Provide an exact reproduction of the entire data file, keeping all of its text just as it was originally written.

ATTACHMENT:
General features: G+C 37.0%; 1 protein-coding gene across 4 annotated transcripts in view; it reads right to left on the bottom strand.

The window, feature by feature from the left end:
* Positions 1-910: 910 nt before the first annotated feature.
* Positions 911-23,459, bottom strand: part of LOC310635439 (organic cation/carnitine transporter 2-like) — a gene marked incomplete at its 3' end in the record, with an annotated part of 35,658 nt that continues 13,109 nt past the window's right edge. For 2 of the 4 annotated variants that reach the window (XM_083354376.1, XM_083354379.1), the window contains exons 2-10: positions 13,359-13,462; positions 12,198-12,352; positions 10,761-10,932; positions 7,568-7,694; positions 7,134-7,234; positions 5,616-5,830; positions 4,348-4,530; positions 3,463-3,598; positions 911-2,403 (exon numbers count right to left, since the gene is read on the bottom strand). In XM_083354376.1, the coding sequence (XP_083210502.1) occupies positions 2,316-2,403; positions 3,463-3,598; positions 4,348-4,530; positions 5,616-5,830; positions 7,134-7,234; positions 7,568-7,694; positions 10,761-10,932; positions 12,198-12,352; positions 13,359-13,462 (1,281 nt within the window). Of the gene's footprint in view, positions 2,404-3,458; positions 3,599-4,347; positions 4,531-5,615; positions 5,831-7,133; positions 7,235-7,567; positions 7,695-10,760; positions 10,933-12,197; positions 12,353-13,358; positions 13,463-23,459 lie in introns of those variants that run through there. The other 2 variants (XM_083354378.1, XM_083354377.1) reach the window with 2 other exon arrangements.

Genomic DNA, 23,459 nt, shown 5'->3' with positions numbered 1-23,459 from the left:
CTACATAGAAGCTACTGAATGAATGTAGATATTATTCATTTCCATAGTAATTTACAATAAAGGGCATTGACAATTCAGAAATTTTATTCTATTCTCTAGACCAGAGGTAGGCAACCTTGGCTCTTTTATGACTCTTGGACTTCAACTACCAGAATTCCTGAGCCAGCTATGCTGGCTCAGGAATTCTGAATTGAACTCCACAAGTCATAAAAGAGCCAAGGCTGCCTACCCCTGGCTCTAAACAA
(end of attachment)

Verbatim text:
General features: G+C 37.0%; 1 protein-coding gene across 4 annotated transcripts in view; it reads right to left on the bottom strand.

The window, feature by feature from the left end:
* Positions 1-910: 910 nt before the first annotated feature.
* Positions 911-23,459, bottom strand: part of LOC310635439 (organic cation/carnitine transporter 2-like) — a gene marked incomplete at its 3' end in the record, with an annotated part of 35,658 nt that continues 13,109 nt past the window's right edge. For 2 of the 4 annotated variants that reach the window (XM_083354376.1, XM_083354379.1), the window contains exons 2-10: positions 13,359-13,462; positions 12,198-12,352; positions 10,761-10,932; positions 7,568-7,694; positions 7,134-7,234; positions 5,616-5,830; positions 4,348-4,530; positions 3,463-3,598; positions 911-2,403 (exon numbers count right to left, since the gene is read on the bottom strand). In XM_083354376.1, the coding sequence (XP_083210502.1) occupies positions 2,316-2,403; positions 3,463-3,598; positions 4,348-4,530; positions 5,616-5,830; positions 7,134-7,234; positions 7,568-7,694; positions 10,761-10,932; positions 12,198-12,352; positions 13,359-13,462 (1,281 nt within the window). Of the gene's footprint in view, positions 2,404-3,458; positions 3,599-4,347; positions 4,531-5,615; positions 5,831-7,133; positions 7,235-7,567; positions 7,695-10,760; positions 10,933-12,197; positions 12,353-13,358; positions 13,463-23,459 lie in introns of those variants that run through there. The other 2 variants (XM_083354378.1, XM_083354377.1) reach the window with 2 other exon arrangements.

Genomic DNA, 23,459 nt, shown 5'->3' with positions numbered 1-23,459 from the left:
CTACATAGAAGCTACTGAATGAATGTAGATATTATTCATTTCCATAGTAATTTACAATAAAGGGCATTGACAATTCAGAAATTTTATTCTATTCTCTAGACCAGAGGTAGGCAACCTTGGCTCTTTTATGACTCTTGGACTTCAACTACCAGAATTCCTGAGCCAGCTATGCTGGCTCAGGAATTCTGAATTGAACTCCACAAGTCATAAAAGAGCCAAGGCTGCCTACCCCTGGCTCTAAACAA